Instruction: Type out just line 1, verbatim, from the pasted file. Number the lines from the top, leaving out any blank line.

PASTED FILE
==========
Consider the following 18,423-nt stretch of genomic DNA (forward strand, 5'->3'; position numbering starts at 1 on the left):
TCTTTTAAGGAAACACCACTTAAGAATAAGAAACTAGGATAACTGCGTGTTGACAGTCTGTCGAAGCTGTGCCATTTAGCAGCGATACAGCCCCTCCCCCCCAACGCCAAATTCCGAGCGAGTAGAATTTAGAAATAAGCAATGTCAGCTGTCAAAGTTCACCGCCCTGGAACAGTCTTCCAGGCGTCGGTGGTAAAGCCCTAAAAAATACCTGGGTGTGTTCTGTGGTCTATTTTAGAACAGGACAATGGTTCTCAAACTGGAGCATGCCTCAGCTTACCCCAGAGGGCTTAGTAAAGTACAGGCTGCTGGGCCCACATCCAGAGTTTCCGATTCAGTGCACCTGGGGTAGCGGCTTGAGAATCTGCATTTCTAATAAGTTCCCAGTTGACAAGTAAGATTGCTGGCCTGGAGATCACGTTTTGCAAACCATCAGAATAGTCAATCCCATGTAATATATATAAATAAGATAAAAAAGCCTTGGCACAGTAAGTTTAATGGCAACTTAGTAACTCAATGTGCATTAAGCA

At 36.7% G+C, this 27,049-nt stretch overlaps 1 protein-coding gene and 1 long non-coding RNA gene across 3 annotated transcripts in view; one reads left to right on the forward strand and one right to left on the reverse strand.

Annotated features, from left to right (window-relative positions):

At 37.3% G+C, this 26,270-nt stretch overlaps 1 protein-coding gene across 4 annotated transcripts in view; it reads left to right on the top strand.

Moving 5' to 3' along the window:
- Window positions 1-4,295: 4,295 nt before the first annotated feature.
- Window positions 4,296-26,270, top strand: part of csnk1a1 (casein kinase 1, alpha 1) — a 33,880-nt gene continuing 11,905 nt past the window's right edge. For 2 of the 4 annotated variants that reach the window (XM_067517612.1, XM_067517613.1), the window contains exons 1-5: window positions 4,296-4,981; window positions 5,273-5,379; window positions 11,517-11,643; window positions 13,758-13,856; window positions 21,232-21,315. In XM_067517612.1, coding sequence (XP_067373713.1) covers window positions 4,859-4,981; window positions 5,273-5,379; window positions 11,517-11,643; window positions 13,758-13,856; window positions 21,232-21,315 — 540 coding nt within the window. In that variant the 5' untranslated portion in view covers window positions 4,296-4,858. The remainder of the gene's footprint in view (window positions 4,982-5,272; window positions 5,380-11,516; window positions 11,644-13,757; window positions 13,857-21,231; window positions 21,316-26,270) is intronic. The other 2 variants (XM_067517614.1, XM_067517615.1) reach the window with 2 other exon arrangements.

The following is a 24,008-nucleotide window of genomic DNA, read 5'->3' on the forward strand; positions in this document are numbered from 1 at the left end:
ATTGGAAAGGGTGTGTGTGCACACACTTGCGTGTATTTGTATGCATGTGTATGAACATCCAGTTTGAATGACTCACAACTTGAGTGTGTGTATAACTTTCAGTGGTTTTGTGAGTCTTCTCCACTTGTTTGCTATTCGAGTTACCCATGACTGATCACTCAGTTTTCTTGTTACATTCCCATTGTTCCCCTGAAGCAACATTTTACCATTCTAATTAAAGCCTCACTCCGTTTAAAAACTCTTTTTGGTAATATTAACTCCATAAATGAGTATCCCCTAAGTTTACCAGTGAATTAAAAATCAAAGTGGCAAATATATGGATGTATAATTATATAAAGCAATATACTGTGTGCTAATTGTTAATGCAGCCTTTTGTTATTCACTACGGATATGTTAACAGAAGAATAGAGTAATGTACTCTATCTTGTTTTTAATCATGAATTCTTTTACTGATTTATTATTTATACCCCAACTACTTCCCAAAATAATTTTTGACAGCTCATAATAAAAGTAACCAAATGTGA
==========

Consider the following 18,423-nt stretch of genomic DNA (forward strand, 5'->3'; position numbering starts at 1 on the left):